This isn’t an easy mindset to adopt — I’ll be the first to tell you that. If you aren’t in a relationship, it seems like everything in the world is designed to remind you that you’re single on February 14th. (Case in point: My email inbox is currently flooded with blood-boiling press pitches cooing over hearts and flowers.) If Valentine’s Day happens to fall on a weekend, it sucks doubly, because all of your coupled-up friends have plans and you’re decidedly not invited. No, Maria. We don’t want you to play third wheel to our romantic evening at The Ludlow Hotel. We don’t give a shit how much you love their bathtubs.
But here’s how I flip the script: Valentine’s Day is about love, right? So why can’t I just show that love to myself? Why can’t I take a day that seems to make me want to feel shitty about my current relationship status and turn it into something else? I mean, if Beyoncé can make lemons into Lemonade, I can certainly turn “hey-remember-you’re-single” day into “I-love-myself-yas-queen” day. The only thing that had been stopping me before was, of course, myself.
After that initial V-Day (which I now consider “vibrator day” instead of “Valentine’s Day”), I started planning little things to do to show myself the love I deserve. One year, I planned a small dinner with a few of my other single friends. Another year, I cashed in a gift card and got an incredible massage at the The Ritz-Carlton Hotel. I started ordering myself flowers last year — this year, I spent $50 on a bouquet of my favorite blooms. Ridiculous? Probably. But damn, ranunculus make me happy as hell, and can you really put a price tag on that?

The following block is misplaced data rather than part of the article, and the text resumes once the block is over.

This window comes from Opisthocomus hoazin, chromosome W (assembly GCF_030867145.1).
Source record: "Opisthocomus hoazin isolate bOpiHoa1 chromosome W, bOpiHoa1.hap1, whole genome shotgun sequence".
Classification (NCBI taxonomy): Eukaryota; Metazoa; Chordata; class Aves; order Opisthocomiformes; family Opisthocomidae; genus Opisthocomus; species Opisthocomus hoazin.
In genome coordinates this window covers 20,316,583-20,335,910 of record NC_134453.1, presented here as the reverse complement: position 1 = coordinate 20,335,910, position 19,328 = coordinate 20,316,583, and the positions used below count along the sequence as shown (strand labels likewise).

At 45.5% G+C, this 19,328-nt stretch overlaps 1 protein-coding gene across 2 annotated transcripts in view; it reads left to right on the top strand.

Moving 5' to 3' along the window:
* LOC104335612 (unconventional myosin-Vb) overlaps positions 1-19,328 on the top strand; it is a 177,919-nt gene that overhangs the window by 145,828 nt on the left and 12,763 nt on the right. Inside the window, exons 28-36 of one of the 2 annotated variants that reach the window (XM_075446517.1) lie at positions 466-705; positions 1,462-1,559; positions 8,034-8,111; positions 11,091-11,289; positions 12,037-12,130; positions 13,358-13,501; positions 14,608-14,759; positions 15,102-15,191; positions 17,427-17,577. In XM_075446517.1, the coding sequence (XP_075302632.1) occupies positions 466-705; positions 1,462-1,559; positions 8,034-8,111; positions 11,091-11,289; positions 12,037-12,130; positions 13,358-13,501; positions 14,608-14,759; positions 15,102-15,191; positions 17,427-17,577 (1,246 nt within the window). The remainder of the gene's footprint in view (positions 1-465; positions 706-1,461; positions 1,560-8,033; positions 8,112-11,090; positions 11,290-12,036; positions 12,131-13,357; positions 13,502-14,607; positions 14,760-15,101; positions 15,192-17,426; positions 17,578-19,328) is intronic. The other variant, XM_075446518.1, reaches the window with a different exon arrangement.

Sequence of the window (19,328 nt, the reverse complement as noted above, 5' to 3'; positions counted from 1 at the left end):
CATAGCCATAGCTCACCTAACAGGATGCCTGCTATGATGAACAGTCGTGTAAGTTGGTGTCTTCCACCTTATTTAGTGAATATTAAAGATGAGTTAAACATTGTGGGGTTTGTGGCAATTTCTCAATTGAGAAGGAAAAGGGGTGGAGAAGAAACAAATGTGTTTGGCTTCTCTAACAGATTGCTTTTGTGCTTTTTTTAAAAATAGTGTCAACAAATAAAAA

The past couple of years, instead of venturing out into the world, I’ve been enjoying spending Valentine’s night at home by myself. Not because the idea of seeing other couples makes me sad, but because I’m most comfortable at home. I don’t have to dress up — in fact, I’ll probably spend Valentine’s evening in leggings, a nubby sweater, and thick wool socks, instead of the lacy lingerie I’ve sported in years past. And there’s something remarkably freeing about that, since it’s the exact scenario I used to dread: sitting home alone on Valentine’s Day. Instead of filling me with anxiety, now I look forward to these nights alone all year. Being able to sit comfortably on the other side of that fear is one of the most loving gifts I can give myself.
So Tuesday night, I’ll leave work and pick up a big, hideous, heart-shaped box of chocolates from the Duane Reade near my apartment. I’ll slip into my comfy clothes, pull my cheese plate out of the fridge, and nibble at it while I cook my gnocchi with pesto. Then, I’ll sit in front of the television with my meal, my wine, and my chocolates and watch The Golden Girls until I’m fully satiated. And when the food and wine is gone and I can’t listen to Blanche anymore, I’ll sprawl across my bed alone, turn on my humidifier, and (after some vibe time) fall asleep.
Do I hope that, one day, I’ll have someone to sip wine on the couch with on February 14th? Of course I do. But in the meantime, this day is for me. And something tells me that, when I do find myself in a happy relationship, there will be a small part of me that will miss the Valentine’s Days I spent in love with just myself.
After being raised on a steady diet of Disney movies, I expected to meet someone and fall passionately in love — but wound up collapsing under the pressures of modern dating. Luckily, I eventually realized that there's no "right" way to date, and that I need to find happiness within myself, no partner needed. It’s Not You is where I write to calm the voices in my head — and hear from all of you. Follow me on Twitter, on Instagram, or email me at firstname.lastname@example.org.